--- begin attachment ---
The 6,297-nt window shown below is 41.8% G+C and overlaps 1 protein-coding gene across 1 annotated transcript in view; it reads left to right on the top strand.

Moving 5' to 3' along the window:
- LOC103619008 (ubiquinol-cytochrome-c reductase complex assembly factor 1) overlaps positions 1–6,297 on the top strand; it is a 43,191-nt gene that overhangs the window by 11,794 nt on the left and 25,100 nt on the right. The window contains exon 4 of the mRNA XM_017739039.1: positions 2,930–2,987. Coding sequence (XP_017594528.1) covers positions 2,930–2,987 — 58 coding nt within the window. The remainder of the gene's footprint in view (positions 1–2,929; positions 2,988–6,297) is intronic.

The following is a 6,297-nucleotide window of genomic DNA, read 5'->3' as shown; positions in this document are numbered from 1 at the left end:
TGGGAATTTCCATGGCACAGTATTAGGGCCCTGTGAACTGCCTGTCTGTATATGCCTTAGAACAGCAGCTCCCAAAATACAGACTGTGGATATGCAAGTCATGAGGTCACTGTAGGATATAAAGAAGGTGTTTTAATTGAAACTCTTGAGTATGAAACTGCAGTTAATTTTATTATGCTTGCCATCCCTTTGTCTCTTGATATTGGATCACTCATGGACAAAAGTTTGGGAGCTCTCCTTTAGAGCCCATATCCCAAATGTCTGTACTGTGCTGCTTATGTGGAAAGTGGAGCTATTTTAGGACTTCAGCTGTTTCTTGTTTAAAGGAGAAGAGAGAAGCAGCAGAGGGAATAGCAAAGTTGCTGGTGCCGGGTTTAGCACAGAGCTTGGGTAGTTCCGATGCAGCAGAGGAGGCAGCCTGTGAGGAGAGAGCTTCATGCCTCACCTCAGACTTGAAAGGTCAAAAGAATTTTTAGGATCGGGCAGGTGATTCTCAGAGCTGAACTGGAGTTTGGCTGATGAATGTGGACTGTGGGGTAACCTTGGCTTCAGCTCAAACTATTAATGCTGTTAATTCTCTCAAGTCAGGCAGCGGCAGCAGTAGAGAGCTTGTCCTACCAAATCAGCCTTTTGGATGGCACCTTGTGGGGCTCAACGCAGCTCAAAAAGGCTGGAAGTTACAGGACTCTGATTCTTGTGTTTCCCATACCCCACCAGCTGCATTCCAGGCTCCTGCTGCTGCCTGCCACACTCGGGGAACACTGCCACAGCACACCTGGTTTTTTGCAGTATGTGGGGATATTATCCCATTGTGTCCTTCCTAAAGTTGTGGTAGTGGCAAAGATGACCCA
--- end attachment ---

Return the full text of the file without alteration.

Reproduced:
The 6,297-nt window shown below is 41.8% G+C and overlaps 1 protein-coding gene across 1 annotated transcript in view; it reads left to right on the top strand.

Moving 5' to 3' along the window:
- LOC103619008 (ubiquinol-cytochrome-c reductase complex assembly factor 1) overlaps positions 1–6,297 on the top strand; it is a 43,191-nt gene that overhangs the window by 11,794 nt on the left and 25,100 nt on the right. The window contains exon 4 of the mRNA XM_017739039.1: positions 2,930–2,987. Coding sequence (XP_017594528.1) covers positions 2,930–2,987 — 58 coding nt within the window. The remainder of the gene's footprint in view (positions 1–2,929; positions 2,988–6,297) is intronic.

The following is a 6,297-nucleotide window of genomic DNA, read 5'->3' as shown; positions in this document are numbered from 1 at the left end:
TGGGAATTTCCATGGCACAGTATTAGGGCCCTGTGAACTGCCTGTCTGTATATGCCTTAGAACAGCAGCTCCCAAAATACAGACTGTGGATATGCAAGTCATGAGGTCACTGTAGGATATAAAGAAGGTGTTTTAATTGAAACTCTTGAGTATGAAACTGCAGTTAATTTTATTATGCTTGCCATCCCTTTGTCTCTTGATATTGGATCACTCATGGACAAAAGTTTGGGAGCTCTCCTTTAGAGCCCATATCCCAAATGTCTGTACTGTGCTGCTTATGTGGAAAGTGGAGCTATTTTAGGACTTCAGCTGTTTCTTGTTTAAAGGAGAAGAGAGAAGCAGCAGAGGGAATAGCAAAGTTGCTGGTGCCGGGTTTAGCACAGAGCTTGGGTAGTTCCGATGCAGCAGAGGAGGCAGCCTGTGAGGAGAGAGCTTCATGCCTCACCTCAGACTTGAAAGGTCAAAAGAATTTTTAGGATCGGGCAGGTGATTCTCAGAGCTGAACTGGAGTTTGGCTGATGAATGTGGACTGTGGGGTAACCTTGGCTTCAGCTCAAACTATTAATGCTGTTAATTCTCTCAAGTCAGGCAGCGGCAGCAGTAGAGAGCTTGTCCTACCAAATCAGCCTTTTGGATGGCACCTTGTGGGGCTCAACGCAGCTCAAAAAGGCTGGAAGTTACAGGACTCTGATTCTTGTGTTTCCCATACCCCACCAGCTGCATTCCAGGCTCCTGCTGCTGCCTGCCACACTCGGGGAACACTGCCACAGCACACCTGGTTTTTTGCAGTATGTGGGGATATTATCCCATTGTGTCCTTCCTAAAGTTGTGGTAGTGGCAAAGATGACCCA